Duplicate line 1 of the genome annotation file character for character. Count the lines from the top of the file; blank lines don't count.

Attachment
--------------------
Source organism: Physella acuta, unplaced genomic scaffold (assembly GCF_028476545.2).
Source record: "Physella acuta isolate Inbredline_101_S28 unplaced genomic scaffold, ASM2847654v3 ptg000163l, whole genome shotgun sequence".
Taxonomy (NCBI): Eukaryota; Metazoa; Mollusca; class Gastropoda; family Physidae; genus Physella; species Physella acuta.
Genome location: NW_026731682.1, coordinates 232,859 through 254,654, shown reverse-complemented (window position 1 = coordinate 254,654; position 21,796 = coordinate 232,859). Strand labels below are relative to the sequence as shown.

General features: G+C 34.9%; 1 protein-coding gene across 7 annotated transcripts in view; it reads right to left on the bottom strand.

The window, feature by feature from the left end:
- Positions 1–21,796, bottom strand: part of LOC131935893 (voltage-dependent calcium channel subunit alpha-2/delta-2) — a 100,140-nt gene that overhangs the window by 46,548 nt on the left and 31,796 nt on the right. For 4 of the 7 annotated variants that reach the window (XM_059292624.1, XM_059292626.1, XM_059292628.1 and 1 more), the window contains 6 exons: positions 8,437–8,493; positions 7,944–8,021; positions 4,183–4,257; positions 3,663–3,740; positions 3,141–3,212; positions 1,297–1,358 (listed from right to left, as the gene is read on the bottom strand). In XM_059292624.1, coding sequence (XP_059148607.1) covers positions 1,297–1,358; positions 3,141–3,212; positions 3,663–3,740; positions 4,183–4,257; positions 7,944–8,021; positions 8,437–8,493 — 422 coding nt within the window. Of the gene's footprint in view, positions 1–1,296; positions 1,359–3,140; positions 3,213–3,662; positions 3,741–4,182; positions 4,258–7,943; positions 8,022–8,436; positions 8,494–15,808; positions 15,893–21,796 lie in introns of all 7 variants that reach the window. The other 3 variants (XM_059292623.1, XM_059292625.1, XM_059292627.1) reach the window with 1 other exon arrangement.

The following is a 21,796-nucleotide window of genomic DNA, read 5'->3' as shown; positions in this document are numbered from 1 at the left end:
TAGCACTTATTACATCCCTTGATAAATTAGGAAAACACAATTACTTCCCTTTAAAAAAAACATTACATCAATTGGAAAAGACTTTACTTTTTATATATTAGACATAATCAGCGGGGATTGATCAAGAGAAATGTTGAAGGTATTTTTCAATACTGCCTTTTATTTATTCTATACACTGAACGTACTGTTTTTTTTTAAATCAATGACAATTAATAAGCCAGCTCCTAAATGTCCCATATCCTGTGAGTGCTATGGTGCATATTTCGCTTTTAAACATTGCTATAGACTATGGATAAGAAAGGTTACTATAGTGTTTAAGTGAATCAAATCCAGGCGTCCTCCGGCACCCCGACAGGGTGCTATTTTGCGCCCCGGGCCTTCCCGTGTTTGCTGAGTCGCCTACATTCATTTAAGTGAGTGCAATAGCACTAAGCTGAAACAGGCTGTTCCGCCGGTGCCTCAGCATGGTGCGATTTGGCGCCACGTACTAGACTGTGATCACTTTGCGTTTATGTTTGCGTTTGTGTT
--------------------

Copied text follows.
Source organism: Physella acuta, unplaced genomic scaffold (assembly GCF_028476545.2).